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To Eliminate Harmful Costs Help the Unskilled Avoid Accidents

Feb 11, 2008
Education is what remains when we have forgotten all that we have been taught. --George Savile, Marquis of Halifax

You can do unexpected damage by employing many offerings in the wrong way. We were reminded of that sad fact when one of our young colleagues offered to lead a tour of his old college so one of our offspring could learn more about the school.

On the way into town, the colleague pointed to a large scar in the bark of a tree about 15 feet off the ground. That scar, he informed us, was where his BMW's bumper hit the tree as the car tried to become an airplane during a high speed trip through the mountains. We slowed down in honor of this shrine to youthful folly and tried to think of reasons for my offspring not to apply to this school.

In various parts of the world, it's permissible to drive long before teenagers have the skill or the good sense to do it well. I am humbled to remember my driving accidents at 16 that did not recur at 17, 18, or 19. Experience must be a good teacher.

But experience has quite a price. Vehicle accidents take hundreds of thousands of lives and leave millions maimed and saddened every year. Inexperienced drivers are involved in more than their fair share of such accidents.

Having taken courses in how to drive and having arranged for my offspring to do the same, I noticed that young people are helped by such education while they are unskilled. Seat belts are fastened. The right foot reaches the brake pedal faster and is more tentative in pressing down the accelerator. The head swivels left and right before entering an intersection. There's more distance between the car and the one in front.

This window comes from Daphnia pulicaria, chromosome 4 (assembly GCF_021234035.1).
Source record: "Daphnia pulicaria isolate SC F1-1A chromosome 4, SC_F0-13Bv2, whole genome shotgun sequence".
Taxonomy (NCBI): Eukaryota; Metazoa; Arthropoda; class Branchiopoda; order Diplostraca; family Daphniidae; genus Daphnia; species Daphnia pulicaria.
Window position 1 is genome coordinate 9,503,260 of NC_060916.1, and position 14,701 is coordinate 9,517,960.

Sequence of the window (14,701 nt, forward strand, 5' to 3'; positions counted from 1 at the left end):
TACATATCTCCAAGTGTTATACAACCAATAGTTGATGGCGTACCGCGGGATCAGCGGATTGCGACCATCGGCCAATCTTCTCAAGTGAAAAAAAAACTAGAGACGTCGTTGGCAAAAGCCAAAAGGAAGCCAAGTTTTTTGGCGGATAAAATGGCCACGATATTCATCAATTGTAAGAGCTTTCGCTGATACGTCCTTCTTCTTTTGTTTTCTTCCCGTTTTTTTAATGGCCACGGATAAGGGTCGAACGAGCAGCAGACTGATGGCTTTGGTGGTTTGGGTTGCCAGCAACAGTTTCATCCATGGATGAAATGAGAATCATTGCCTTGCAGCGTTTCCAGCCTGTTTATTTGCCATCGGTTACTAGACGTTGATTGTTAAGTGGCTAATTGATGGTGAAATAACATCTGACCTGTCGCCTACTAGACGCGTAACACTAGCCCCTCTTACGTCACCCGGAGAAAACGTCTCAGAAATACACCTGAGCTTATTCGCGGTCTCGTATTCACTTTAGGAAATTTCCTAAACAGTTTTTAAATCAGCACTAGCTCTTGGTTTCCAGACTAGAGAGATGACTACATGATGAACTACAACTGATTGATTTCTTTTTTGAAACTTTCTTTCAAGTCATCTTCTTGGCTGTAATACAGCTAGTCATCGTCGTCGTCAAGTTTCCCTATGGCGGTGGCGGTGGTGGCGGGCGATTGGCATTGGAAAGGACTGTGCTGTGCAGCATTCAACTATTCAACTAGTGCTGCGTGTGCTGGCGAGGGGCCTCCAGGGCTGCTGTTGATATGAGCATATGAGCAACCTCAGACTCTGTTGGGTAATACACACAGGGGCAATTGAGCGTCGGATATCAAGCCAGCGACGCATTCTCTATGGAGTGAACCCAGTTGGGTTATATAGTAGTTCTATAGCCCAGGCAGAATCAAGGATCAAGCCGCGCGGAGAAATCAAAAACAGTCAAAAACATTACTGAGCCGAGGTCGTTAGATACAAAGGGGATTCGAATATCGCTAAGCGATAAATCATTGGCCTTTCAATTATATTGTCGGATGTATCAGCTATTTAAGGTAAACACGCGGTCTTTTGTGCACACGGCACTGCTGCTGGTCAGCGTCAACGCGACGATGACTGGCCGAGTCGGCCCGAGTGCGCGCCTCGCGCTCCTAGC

Vehicle manufacturers lose potential business because young drivers aren't very skillful. Families are more likely to keep old Betsy running as a teenager-driven vehicle until their children reach the safe and sane driving stage.

If teenagers drove more safely, new vehicle sales would be a lot higher because teenagers love new wheels more than all but sports car buffs. Having teenagers in the house also inhibits Mom and Dad from indulging in something racy that they would enjoy. Taking a hot car out for a spin would be too tempting to the younger generation.

The same thing happens in other markets. Fearing that accidents will happen, purchases are deferred or reduced to reflect concern about those potential accidents. If teenagers can create mayhem with a vehicle, think what they could do with a racing boat!

By comparison, the commercial aviation field rarely experiences accidents. Airlines feel confident about buying new planes that cost tens of millions and trusting the planes to their crews. What's different?

Before becoming commercial pilots, all but a few aviators have logged many hours in the air in military aircraft. Since many people want to become commercial pilots, only the most talented and reliable are selected from among the experienced.

But that's not enough. Pilots have to qualify to fly an aircraft.